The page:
Screens at Beirut airport hacked with anti-Hezbollah message

Update Information screens at Beirut’s main airport were hacked on Sunday with a message to Hezbollah leader Hassan Nasrallah. (Screenshots/X)
Information screens at Beirut’s main airport were hacked on Sunday with a message to Hezbollah leader Hassan Nasrallah. (Screenshots/X)
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Updated 07 January 2024
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Screens at Beirut airport hacked with anti-Hezbollah message

Screens at Beirut airport hacked with anti-Hezbollah message
  • Message appeared on electronic boards saying: ‘The airport is neither Hezbollah nor Iran’s airport’
  • A group opposing Hezbollah claimed responsibility

BEIRUT: Rafic Hariri International Airport in Beirut was subjected to an electronic hacking operation shortly after 5 p.m. on Sunday.

This led to temporary confusion, but the airport continued to operate as usual, and its scheduled flights for Sunday night remained on schedule.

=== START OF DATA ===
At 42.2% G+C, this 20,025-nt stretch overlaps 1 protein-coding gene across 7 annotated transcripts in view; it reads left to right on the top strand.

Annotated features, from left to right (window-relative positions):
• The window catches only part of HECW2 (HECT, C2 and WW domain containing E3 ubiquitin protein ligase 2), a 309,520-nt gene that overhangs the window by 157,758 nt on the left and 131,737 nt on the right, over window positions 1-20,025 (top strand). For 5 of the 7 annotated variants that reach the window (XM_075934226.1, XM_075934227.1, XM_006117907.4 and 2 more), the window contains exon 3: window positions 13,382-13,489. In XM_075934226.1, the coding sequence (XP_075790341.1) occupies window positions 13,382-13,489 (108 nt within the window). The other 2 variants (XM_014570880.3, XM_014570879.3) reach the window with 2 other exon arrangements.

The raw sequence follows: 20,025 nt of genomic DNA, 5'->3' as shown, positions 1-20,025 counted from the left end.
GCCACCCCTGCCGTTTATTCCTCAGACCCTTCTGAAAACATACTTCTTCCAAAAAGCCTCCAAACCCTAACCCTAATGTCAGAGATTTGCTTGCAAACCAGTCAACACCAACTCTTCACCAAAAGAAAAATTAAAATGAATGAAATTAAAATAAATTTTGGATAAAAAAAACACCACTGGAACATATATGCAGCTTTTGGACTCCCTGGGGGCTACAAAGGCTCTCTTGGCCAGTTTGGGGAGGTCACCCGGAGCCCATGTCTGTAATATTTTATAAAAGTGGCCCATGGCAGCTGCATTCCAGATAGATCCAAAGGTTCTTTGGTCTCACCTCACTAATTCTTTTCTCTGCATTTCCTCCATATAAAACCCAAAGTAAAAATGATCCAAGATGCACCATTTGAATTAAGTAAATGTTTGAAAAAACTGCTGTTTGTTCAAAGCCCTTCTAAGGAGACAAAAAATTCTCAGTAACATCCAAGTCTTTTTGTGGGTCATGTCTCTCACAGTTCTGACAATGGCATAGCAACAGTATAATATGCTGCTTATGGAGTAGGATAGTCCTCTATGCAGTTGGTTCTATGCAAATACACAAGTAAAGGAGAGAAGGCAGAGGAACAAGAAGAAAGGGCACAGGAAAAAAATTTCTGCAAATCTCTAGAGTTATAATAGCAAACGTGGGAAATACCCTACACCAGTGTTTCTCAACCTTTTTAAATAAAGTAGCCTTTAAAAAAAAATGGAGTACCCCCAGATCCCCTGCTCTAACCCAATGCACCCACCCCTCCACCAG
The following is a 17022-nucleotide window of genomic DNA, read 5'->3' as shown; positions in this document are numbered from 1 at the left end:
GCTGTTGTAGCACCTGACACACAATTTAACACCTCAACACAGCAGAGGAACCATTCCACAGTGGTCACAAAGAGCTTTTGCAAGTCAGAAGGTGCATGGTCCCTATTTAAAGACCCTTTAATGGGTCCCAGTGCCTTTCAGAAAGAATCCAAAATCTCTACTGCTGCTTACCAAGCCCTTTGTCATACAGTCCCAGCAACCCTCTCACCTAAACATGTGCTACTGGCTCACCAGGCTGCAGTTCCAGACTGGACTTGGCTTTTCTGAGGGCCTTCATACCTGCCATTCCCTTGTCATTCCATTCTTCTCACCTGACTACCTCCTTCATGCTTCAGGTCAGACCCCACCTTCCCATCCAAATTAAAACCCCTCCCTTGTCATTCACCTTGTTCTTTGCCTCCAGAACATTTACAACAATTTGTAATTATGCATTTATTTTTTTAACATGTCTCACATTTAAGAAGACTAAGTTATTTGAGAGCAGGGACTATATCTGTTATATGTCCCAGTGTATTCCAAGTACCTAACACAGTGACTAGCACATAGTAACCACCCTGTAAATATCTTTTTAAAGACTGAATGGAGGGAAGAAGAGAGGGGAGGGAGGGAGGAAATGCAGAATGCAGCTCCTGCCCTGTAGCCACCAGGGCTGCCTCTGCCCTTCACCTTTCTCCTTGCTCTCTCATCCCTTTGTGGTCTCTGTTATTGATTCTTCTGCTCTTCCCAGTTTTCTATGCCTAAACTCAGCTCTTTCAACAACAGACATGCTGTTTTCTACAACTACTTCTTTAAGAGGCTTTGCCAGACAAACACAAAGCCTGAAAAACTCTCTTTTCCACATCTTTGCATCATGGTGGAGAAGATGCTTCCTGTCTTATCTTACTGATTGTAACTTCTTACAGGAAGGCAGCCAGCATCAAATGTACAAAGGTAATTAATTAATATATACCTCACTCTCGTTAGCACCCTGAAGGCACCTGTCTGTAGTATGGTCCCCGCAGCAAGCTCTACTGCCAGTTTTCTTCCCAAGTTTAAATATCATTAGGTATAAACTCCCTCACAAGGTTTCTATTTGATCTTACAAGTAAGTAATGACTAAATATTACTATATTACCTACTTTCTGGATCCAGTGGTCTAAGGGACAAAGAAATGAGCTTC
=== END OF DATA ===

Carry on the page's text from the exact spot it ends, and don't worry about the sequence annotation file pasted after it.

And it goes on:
Text appeared without warning on the departure and arrival screens at the airport directed to Hezbollah and its security chief, Hassan Nasrallah, replacing the landing and departure timetables.

At the same time, the baggage system suffered a technical malfunction.

The text was signed by “Lord and the People,” and said: “This is Rafik Hariri Airport, not Hezbollah and Iran Airport. To Hassan Nasrallah, you will not find a helper if Lebanon is afflicted in a war and you bear responsibility for it and its consequences.”

The text also stated: “We will not fight on behalf of anyone. You blew up our port and now you want to blow up our airport because of the introduction of weapons. Let the airport be freed from the grip of the state.”

Lebanese citizens received text messages at the time of the hack on their mobile phones asking, on behalf of the Middle East Airlines MEA, “to adhere to the instructions of the security services.”

According to a security source, the airport administration quickly “turned off the screens on the airport campus after the hacking operation. It proceeded to transfer the bags manually until the technical fault was repaired.”

A source at MEA said: “The company did not issue any statement, especially after the display screens at the airport were disabled. Note that the company notifies its passengers via email or SMS if any emergency occurs, but it did not send a message in this regard.”